Partnerships and collaborations can amplify a brand’s purpose and make them stand out from competitors. 

Brands like Toys”R”Us and b8ta realized that they are stronger when they work together. b8ta, the software-powered retailer responsible for partnering with the store to make the new Toys”R”Us immersive and experiential, shared a similar vision to Toys”R”Us: “to help customers discover, try, buy and learn about new products in real life.” 

Having such a strong focus on the consumer experience also helps brands form connections with their shoppers. However, this connection can be stripped away at any moment. Since consumers can fact check any brand statement or mission, consumer trust is fragile. It is important for brands to give meaning to their processes, stay purpose-driven and mindful of their actions versus their values. 

Being connected also means being connected to consumers across the board. Offline retail may have the majority of sales, but consumers still value convenience. If 2.71 billion people worldwide use a smartphone - retailers need to be on different channels, connecting with consumers on multiple levels. 

Amazon, for example, is everywhere. Completely connected to the consumer, Amazon continually analyzes and optimizes the consumer experience to provide the most stress-free, frictionless environment possible. By developing an omnichannel approach, Amazon went from online book sales to delivering anything and everything.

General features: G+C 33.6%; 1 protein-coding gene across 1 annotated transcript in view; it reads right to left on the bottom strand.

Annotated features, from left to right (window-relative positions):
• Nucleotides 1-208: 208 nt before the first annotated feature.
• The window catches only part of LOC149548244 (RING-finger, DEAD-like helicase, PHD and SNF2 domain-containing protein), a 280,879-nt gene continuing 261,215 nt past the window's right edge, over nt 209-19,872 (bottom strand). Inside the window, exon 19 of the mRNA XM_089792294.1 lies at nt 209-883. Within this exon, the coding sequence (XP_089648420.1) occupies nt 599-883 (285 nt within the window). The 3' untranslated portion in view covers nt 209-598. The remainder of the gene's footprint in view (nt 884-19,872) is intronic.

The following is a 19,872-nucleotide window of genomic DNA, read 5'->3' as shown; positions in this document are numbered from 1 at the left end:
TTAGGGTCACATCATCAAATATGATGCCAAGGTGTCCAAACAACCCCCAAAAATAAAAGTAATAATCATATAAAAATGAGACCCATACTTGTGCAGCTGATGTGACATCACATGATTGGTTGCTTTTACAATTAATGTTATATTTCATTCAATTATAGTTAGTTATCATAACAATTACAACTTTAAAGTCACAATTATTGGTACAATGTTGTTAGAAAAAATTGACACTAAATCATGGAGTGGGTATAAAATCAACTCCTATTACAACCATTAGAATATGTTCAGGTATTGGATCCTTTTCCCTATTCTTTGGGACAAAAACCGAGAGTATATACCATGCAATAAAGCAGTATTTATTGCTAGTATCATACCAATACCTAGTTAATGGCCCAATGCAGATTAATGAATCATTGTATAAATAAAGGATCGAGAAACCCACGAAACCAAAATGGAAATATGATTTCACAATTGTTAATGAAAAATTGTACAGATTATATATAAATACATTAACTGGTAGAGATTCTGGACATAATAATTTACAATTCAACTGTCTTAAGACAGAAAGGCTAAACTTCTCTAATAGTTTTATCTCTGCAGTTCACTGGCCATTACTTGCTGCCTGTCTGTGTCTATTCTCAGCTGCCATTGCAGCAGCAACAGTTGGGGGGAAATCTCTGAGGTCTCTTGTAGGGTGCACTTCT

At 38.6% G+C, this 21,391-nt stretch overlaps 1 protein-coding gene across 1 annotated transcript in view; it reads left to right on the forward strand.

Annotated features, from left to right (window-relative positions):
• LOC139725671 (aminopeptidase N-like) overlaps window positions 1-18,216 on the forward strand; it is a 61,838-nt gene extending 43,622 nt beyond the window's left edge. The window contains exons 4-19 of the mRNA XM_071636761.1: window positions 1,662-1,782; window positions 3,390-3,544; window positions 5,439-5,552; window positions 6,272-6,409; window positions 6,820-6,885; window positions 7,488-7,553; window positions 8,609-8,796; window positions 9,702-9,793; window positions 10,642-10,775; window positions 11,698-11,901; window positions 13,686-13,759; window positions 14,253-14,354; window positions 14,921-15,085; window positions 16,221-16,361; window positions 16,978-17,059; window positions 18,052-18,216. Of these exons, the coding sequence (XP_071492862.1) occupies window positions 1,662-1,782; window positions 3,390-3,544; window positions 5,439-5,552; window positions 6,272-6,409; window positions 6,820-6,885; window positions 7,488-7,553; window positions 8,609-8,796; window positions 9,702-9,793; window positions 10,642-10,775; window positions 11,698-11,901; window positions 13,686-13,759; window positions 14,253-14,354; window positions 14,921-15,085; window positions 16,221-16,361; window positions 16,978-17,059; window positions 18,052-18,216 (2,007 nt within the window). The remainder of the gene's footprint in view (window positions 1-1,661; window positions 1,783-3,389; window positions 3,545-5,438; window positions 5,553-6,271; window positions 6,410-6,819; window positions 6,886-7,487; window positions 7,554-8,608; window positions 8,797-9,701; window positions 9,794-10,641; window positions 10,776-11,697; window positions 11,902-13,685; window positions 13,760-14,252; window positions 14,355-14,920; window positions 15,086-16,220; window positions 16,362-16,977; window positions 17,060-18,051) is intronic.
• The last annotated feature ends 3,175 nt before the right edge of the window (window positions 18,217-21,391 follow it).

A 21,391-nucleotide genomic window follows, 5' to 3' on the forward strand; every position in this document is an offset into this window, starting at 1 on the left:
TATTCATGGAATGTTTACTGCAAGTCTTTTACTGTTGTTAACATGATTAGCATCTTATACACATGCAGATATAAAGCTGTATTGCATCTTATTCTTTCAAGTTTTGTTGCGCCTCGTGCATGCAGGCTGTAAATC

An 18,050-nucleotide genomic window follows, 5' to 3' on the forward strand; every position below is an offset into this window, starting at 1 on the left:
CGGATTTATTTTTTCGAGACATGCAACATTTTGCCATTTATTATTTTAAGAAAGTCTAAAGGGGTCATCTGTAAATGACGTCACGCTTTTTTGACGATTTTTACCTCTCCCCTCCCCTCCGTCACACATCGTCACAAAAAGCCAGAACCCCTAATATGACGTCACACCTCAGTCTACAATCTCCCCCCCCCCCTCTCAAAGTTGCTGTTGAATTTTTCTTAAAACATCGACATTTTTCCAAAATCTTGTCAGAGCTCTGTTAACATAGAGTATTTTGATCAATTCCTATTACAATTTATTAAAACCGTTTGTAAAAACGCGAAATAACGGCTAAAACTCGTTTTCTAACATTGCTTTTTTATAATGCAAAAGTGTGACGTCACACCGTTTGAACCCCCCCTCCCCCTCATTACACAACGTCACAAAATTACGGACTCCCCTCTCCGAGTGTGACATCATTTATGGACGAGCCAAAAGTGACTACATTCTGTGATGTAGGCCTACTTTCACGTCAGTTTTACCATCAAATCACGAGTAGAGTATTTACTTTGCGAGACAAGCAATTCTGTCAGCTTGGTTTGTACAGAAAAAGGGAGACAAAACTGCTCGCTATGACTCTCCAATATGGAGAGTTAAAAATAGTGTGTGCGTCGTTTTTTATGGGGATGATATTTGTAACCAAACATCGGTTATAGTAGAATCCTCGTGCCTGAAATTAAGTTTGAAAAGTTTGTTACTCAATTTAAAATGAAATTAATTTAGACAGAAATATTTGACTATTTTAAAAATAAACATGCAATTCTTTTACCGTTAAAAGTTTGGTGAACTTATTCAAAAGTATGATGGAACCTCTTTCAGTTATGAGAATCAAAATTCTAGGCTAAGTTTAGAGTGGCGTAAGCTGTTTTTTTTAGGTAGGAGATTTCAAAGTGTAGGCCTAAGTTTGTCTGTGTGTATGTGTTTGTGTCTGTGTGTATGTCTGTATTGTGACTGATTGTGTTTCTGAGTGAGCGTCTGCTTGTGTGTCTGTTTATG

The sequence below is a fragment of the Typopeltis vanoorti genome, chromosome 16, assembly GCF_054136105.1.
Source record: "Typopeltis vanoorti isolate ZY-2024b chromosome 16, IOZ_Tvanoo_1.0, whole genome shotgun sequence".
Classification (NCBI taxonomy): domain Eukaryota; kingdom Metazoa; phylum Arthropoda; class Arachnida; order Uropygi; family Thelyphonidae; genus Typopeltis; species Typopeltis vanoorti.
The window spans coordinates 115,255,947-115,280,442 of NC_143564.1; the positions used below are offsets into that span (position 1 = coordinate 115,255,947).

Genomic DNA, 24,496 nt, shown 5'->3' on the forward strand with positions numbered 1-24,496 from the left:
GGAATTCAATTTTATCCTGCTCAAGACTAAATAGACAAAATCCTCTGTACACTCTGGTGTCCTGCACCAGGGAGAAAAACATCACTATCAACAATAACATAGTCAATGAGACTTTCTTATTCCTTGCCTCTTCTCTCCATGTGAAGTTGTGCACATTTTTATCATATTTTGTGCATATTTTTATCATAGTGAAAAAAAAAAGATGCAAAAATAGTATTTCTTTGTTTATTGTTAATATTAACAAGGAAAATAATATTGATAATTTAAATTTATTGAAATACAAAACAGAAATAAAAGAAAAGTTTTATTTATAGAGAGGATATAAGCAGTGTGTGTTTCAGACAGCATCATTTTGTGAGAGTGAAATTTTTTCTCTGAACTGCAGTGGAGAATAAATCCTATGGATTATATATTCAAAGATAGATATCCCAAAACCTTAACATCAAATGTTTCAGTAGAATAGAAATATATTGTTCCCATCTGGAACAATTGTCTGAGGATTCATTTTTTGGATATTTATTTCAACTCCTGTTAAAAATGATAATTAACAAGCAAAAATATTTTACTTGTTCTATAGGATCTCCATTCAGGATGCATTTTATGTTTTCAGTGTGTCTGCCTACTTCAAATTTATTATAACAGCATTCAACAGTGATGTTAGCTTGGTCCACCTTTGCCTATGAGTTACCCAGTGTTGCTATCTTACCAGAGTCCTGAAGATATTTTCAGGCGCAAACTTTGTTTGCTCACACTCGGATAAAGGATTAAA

Experiment with Different Formats 

According to Moira Vetter, CEO of Modo Modo Agency, to be innovative is to be savvy:

“One of the greatest challenges in retail—and to those who sell through brick-and-mortar retail—is the ever-shrinking shelf real estate. We are working with a client who a decade ago created planograms and larger merchandising displays as a part of their product marketing. Increasingly, the product package has to do far more work without the support of additional physical display materials. Being savvy in retail means understanding and articulating how your package and your social and digital programs push volume at the point of purchase.”

Being savvy in retail means understanding and articulating how your package and your social and digital programs push volume at the point of purchase.
— Moira Vetter | CEO of Modo Modo Agency

 Whether it’s exploring new technology like artificial intelligence (AI) or augmented reality (AR) or venturing into new territories, adaptation involves trying something new. 

Read Related - The Importance of Ongoing Marketing Education


How can retailers be savvy in the digital age?

1. Invest in pop-up stores.

Business insider stated that 80% of global retail companies that opened pop-up stores said the event was successful and more than half would do it again.